Compared to people infected with less contagious coronavirus variants, those infected with the variant identified in the UK, known as B.1.1.7, are more likely infect their household members, according to new data.
During three weeks in February, researchers in Ontario, Canada, monitored people living with a COVID-19 patient in more than 2,500 roughly-comparable private households.
During the two weeks after patients were diagnosed, the so-called secondary attack rate – the rate at which infections occurred among household members – was 31% higher when the patient was infected with the B.1.1.7 virus variant than when COVID-19 was caused by a less worrisome variant.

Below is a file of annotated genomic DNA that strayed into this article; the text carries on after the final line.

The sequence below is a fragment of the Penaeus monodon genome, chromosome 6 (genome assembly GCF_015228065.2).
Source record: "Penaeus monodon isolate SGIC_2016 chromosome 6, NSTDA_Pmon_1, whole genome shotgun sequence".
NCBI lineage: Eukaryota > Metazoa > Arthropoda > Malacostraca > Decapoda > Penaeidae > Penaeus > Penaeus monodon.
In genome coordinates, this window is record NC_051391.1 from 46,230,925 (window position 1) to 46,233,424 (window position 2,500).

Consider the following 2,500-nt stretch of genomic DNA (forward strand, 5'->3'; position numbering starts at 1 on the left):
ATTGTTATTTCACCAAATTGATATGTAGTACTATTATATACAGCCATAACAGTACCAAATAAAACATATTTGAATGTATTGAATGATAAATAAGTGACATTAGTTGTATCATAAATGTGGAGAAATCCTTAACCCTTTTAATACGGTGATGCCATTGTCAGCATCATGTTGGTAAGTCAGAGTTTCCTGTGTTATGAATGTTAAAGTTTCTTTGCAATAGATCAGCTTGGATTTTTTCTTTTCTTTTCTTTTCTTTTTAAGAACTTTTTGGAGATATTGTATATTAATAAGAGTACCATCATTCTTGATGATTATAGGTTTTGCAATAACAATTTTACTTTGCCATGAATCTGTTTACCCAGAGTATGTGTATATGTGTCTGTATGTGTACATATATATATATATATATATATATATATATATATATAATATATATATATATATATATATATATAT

When the original infected person never developed symptoms, the secondary attack rate was 91% higher with B.1.1.7, the researchers reported on medRxiv ahead of peer review.
And when the original patient had no symptoms at first, and then became ill, the rate at which household members became infected was more than 200% higher when the patient carried the B.1.1.7 variant.
Since emerging in the UK, B.1.1.7 has spread to more than 100 other countries. It has now become the dominant coronavirus variant in the United States, according to the U.S. Centers for Disease Control and Prevention.
Photo: EPA-EFE/Gustavo Amador